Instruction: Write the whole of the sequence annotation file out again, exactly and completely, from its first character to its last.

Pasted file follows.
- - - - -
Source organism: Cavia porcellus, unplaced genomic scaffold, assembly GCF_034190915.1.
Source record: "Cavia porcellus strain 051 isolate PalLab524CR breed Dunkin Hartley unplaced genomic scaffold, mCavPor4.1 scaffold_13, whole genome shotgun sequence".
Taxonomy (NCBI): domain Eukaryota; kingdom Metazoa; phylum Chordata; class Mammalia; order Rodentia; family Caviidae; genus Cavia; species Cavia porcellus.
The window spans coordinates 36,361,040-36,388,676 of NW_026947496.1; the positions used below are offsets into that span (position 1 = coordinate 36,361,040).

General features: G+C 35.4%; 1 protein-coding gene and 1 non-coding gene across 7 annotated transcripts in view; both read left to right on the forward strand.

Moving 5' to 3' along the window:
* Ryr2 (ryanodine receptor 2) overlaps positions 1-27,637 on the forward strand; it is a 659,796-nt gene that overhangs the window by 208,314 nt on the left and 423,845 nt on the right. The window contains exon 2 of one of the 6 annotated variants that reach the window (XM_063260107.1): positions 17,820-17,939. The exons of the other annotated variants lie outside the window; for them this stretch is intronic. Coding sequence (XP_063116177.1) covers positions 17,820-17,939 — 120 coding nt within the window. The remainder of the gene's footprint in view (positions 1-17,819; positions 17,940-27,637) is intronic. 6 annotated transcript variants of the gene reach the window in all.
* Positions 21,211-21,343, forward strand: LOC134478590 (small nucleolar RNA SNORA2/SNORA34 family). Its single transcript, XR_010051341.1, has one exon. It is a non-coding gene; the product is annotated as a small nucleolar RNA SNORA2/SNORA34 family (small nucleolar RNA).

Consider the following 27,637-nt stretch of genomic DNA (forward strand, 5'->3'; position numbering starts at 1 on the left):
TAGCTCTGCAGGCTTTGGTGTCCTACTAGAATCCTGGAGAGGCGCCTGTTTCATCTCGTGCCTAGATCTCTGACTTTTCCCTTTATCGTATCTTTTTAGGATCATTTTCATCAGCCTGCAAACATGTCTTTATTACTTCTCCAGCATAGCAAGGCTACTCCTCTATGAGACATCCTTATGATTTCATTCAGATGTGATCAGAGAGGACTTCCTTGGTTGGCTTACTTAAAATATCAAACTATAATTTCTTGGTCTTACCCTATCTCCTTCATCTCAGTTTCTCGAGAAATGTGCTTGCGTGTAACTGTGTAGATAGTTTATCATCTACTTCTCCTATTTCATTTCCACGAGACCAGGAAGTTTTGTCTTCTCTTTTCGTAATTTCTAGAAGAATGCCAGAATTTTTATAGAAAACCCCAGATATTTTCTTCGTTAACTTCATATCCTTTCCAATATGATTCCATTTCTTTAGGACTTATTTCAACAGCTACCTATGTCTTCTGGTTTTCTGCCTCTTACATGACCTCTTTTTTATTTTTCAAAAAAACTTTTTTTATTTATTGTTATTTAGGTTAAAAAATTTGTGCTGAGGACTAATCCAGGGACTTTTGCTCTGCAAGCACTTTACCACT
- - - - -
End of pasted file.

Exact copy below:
Source organism: Cavia porcellus, unplaced genomic scaffold, assembly GCF_034190915.1.
Source record: "Cavia porcellus strain 051 isolate PalLab524CR breed Dunkin Hartley unplaced genomic scaffold, mCavPor4.1 scaffold_13, whole genome shotgun sequence".
Taxonomy (NCBI): domain Eukaryota; kingdom Metazoa; phylum Chordata; class Mammalia; order Rodentia; family Caviidae; genus Cavia; species Cavia porcellus.
The window spans coordinates 36,361,040-36,388,676 of NW_026947496.1; the positions used below are offsets into that span (position 1 = coordinate 36,361,040).

General features: G+C 35.4%; 1 protein-coding gene and 1 non-coding gene across 7 annotated transcripts in view; both read left to right on the forward strand.

Moving 5' to 3' along the window:
* Ryr2 (ryanodine receptor 2) overlaps positions 1-27,637 on the forward strand; it is a 659,796-nt gene that overhangs the window by 208,314 nt on the left and 423,845 nt on the right. The window contains exon 2 of one of the 6 annotated variants that reach the window (XM_063260107.1): positions 17,820-17,939. The exons of the other annotated variants lie outside the window; for them this stretch is intronic. Coding sequence (XP_063116177.1) covers positions 17,820-17,939 — 120 coding nt within the window. The remainder of the gene's footprint in view (positions 1-17,819; positions 17,940-27,637) is intronic. 6 annotated transcript variants of the gene reach the window in all.
* Positions 21,211-21,343, forward strand: LOC134478590 (small nucleolar RNA SNORA2/SNORA34 family). Its single transcript, XR_010051341.1, has one exon. It is a non-coding gene; the product is annotated as a small nucleolar RNA SNORA2/SNORA34 family (small nucleolar RNA).

Consider the following 27,637-nt stretch of genomic DNA (forward strand, 5'->3'; position numbering starts at 1 on the left):
TAGCTCTGCAGGCTTTGGTGTCCTACTAGAATCCTGGAGAGGCGCCTGTTTCATCTCGTGCCTAGATCTCTGACTTTTCCCTTTATCGTATCTTTTTAGGATCATTTTCATCAGCCTGCAAACATGTCTTTATTACTTCTCCAGCATAGCAAGGCTACTCCTCTATGAGACATCCTTATGATTTCATTCAGATGTGATCAGAGAGGACTTCCTTGGTTGGCTTACTTAAAATATCAAACTATAATTTCTTGGTCTTACCCTATCTCCTTCATCTCAGTTTCTCGAGAAATGTGCTTGCGTGTAACTGTGTAGATAGTTTATCATCTACTTCTCCTATTTCATTTCCACGAGACCAGGAAGTTTTGTCTTCTCTTTTCGTAATTTCTAGAAGAATGCCAGAATTTTTATAGAAAACCCCAGATATTTTCTTCGTTAACTTCATATCCTTTCCAATATGATTCCATTTCTTTAGGACTTATTTCAACAGCTACCTATGTCTTCTGGTTTTCTGCCTCTTACATGACCTCTTTTTTATTTTTCAAAAAAACTTTTTTTATTTATTGTTATTTAGGTTAAAAAATTTGTGCTGAGGACTAATCCAGGGACTTTTGCTCTGCAAGCACTTTACCACT